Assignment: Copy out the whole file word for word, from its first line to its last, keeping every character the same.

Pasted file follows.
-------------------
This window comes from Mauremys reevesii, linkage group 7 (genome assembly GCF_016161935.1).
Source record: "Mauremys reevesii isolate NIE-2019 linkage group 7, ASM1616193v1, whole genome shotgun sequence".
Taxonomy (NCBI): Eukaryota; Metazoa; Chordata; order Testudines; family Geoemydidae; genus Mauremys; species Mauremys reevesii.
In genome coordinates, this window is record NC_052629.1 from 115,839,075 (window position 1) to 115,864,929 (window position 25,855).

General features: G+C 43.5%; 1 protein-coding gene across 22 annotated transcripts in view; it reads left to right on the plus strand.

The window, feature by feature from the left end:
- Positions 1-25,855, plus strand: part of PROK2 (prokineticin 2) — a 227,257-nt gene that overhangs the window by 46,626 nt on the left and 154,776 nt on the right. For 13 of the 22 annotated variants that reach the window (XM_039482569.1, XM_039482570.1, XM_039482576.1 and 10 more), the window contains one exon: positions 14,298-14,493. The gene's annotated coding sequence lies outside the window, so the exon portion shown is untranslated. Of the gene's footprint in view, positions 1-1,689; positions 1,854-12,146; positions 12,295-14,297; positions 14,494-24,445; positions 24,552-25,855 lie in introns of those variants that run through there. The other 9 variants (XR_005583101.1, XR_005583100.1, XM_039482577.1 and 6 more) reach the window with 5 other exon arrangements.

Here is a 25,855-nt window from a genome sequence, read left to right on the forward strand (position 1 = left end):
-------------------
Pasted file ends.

This window comes from Mauremys reevesii, linkage group 7 (genome assembly GCF_016161935.1).
Source record: "Mauremys reevesii isolate NIE-2019 linkage group 7, ASM1616193v1, whole genome shotgun sequence".
Taxonomy (NCBI): Eukaryota; Metazoa; Chordata; order Testudines; family Geoemydidae; genus Mauremys; species Mauremys reevesii.
In genome coordinates, this window is record NC_052629.1 from 115,839,075 (window position 1) to 115,864,929 (window position 25,855).

General features: G+C 43.5%; 1 protein-coding gene across 22 annotated transcripts in view; it reads left to right on the plus strand.

The window, feature by feature from the left end:
- Positions 1-25,855, plus strand: part of PROK2 (prokineticin 2) — a 227,257-nt gene that overhangs the window by 46,626 nt on the left and 154,776 nt on the right. For 13 of the 22 annotated variants that reach the window (XM_039482569.1, XM_039482570.1, XM_039482576.1 and 10 more), the window contains one exon: positions 14,298-14,493. The gene's annotated coding sequence lies outside the window, so the exon portion shown is untranslated. Of the gene's footprint in view, positions 1-1,689; positions 1,854-12,146; positions 12,295-14,297; positions 14,494-24,445; positions 24,552-25,855 lie in introns of those variants that run through there. The other 9 variants (XR_005583101.1, XR_005583100.1, XM_039482577.1 and 6 more) reach the window with 5 other exon arrangements.

Here is a 25,855-nt window from a genome sequence, read left to right on the forward strand (position 1 = left end):